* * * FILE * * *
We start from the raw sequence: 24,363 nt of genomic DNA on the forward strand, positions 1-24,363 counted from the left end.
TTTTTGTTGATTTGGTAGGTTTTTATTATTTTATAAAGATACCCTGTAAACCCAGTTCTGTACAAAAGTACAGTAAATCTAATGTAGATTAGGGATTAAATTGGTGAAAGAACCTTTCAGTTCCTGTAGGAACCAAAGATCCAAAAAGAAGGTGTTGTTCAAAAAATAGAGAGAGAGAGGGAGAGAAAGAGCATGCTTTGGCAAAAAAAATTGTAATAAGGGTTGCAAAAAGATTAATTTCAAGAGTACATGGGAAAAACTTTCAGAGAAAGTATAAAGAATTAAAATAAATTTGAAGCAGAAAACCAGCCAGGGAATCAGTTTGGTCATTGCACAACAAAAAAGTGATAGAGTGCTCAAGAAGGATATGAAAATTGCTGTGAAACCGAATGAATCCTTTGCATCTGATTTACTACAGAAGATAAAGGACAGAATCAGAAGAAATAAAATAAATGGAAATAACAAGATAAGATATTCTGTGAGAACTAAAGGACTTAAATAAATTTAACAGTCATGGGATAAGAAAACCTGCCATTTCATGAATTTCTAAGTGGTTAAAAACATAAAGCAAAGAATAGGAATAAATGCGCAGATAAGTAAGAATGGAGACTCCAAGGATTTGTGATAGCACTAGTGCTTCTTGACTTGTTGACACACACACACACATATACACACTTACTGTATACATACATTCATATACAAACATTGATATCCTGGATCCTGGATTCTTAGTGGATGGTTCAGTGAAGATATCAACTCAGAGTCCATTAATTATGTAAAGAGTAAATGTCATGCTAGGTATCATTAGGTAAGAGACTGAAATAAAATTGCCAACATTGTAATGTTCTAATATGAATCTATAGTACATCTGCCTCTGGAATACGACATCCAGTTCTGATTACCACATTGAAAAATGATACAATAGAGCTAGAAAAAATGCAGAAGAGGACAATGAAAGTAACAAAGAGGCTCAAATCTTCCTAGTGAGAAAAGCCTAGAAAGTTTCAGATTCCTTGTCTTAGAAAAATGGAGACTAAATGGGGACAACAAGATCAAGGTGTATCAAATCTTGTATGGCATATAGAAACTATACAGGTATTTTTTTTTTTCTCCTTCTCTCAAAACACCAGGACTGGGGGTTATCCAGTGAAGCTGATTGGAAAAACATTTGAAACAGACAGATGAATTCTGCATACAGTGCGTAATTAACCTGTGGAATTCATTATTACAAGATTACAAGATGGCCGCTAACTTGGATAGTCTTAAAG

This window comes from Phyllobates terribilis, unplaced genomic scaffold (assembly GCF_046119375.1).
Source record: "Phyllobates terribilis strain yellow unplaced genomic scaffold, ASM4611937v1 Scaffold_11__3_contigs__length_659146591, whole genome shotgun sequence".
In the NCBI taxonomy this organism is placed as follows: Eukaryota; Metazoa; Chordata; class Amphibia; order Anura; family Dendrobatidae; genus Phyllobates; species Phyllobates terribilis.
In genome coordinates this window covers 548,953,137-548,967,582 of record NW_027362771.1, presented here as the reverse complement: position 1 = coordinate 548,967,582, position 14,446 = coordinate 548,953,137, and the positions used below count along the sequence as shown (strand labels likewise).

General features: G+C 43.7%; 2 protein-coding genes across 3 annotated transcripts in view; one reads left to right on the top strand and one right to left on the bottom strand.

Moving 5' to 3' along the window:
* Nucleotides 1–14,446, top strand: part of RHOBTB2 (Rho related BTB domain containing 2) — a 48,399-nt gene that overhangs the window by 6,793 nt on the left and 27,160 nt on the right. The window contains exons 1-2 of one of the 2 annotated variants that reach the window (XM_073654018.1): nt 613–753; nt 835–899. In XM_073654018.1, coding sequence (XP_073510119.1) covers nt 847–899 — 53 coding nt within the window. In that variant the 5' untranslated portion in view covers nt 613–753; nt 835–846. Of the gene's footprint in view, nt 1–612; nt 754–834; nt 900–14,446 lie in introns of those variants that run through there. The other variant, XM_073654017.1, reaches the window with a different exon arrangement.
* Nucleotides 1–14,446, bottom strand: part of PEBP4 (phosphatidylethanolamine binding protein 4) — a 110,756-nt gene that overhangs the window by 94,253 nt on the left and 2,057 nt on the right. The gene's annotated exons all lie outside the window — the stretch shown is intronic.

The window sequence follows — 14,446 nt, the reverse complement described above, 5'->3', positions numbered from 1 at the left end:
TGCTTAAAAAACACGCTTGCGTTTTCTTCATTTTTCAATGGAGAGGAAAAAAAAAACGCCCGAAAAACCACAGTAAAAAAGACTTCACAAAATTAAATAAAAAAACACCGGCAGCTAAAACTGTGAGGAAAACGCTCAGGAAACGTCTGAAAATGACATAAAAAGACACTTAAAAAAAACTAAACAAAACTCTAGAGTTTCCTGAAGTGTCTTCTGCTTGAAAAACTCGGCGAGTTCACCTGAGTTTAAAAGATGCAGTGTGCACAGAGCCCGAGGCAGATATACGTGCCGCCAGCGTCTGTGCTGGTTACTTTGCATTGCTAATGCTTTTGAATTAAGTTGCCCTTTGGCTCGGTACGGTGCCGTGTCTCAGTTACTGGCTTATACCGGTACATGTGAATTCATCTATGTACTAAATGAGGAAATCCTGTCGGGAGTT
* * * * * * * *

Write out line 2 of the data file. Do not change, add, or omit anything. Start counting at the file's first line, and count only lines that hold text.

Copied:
TTTTTGTTGATTTGGTAGGTTTTTATTATTTTATAAAGATACCCTGTAAACCCAGTTCTGTACAAAAGTACAGTAAATCTAATGTAGATTAGGGATTAAATTGGTGAAAGAACCTTTCAGTTCCTGTAGGAACCAAAGATCCAAAAAGAAGGTGTTGTTCAAAAAATAGAGAGAGAGAGGGAGAGAAAGAGCATGCTTTGGCAAAAAAAATTGTAATAAGGGTTGCAAAAAGATTAATTTCAAGAGTACATGGGAAAAACTTTCAGAGAAAGTATAAAGAATTAAAATAAATTTGAAGCAGAAAACCAGCCAGGGAATCAGTTTGGTCATTGCACAACAAAAAAGTGATAGAGTGCTCAAGAAGGATATGAAAATTGCTGTGAAACCGAATGAATCCTTTGCATCTGATTTACTACAGAAGATAAAGGACAGAATCAGAAGAAATAAAATAAATGGAAATAACAAGATAAGATATTCTGTGAGAACTAAAGGACTTAAATAAATTTAACAGTCATGGGATAAGAAAACCTGCCATTTCATGAATTTCTAAGTGGTTAAAAACATAAAGCAAAGAATAGGAATAAATGCGCAGATAAGTAAGAATGGAGACTCCAAGGATTTGTGATAGCACTAGTGCTTCTTGACTTGTTGACACACACACACACATATACACACTTACTGTATACATACATTCATATACAAACATTGATATCCTGGATCCTGGATTCTTAGTGGATGGTTCAGTGAAGATATCAACTCAGAGTCCATTAATTATGTAAAGAGTAAATGTCATGCTAGGTATCATTAGGTAAGAGACTGAAATAAAATTGCCAACATTGTAATGTTCTAATATGAATCTATAGTACATCTGCCTCTGGAATACGACATCCAGTTCTGATTACCACATTGAAAAATGATACAATAGAGCTAGAAAAAATGCAGAAGAGGACAATGAAAGTAACAAAGAGGCTCAAATCTTCCTAGTGAGAAAAGCCTAGAAAGTTTCAGATTCCTTGTCTTAGAAAAATGGAGACTAAATGGGGACAACAAGATCAAGGTGTATCAAATCTTGTATGGCATATAGAAACTATACAGGTATTTTTTTTTTTCTCCTTCTCTCAAAACACCAGGACTGGGGGTTATCCAGTGAAGCTGATTGGAAAAACATTTGAAACAGACAGATGAATTCTGCATACAGTGCGTAATTAACCTGTGGAATTCATTATTACAAGATTACAAGATGGCCGCTAACTTGGATAGTCTTAAAG